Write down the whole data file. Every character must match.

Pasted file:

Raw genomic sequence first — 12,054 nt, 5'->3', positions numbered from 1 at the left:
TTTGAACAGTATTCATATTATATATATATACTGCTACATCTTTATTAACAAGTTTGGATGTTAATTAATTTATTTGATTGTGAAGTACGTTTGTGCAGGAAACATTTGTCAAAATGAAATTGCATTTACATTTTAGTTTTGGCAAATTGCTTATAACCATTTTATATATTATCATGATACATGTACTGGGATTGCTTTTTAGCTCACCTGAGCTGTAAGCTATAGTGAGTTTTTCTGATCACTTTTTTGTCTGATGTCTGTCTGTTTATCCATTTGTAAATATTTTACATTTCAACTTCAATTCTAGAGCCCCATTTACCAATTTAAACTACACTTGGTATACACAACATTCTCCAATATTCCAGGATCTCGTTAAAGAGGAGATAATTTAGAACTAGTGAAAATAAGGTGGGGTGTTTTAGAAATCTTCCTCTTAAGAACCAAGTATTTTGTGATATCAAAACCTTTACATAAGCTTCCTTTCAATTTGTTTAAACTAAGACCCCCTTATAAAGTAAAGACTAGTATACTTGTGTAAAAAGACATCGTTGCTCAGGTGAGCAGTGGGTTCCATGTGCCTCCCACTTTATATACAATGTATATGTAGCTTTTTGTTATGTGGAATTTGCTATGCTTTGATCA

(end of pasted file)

Raw genomic sequence first — 12,054 nt, 5'->3', positions numbered from 1 at the left:
TTTGAACAGTATTCATATTATATATATATACTGCTACATCTTTATTAACAAGTTTGGATGTTAATTAATTTATTTGATTGTGAAGTACGTTTGTGCAGGAAACATTTGTCAAAATGAAATTGCATTTACATTTTAGTTTTGGCAAATTGCTTATAACCATTTTATATATTATCATGATACATGTACTGGGATTGCTTTTTAGCTCACCTGAGCTGTAAGCTATAGTGAGTTTTTCTGATCACTTTTTTGTCTGATGTCTGTCTGTTTATCCATTTGTAAATATTTTACATTTCAACTTCAATTCTAGAGCCCCATTTACCAATTTAAACTACACTTGGTATACACAACATTCTCCAATATTCCAGGATCTCGTTAAAGAGGAGATAATTTAGAACTAGTGAAAATAAGGTGGGGTGTTTTAGAAATCTTCCTCTTAAGAACCAAGTATTTTGTGATATCAAAACCTTTACATAAGCTTCCTTTCAATTTGTTTAAACTAAGACCCCCTTATAAAGTAAAGACTAGTATACTTGTGTAAAAAGACATCGTTGCTCAGGTGAGCAGTGGGTTCCATGTGCCTCCCACTTTATATACAATGTATATGTAGCTTTTTGTTATGTGGAATTTGCTATGCTTTGATCA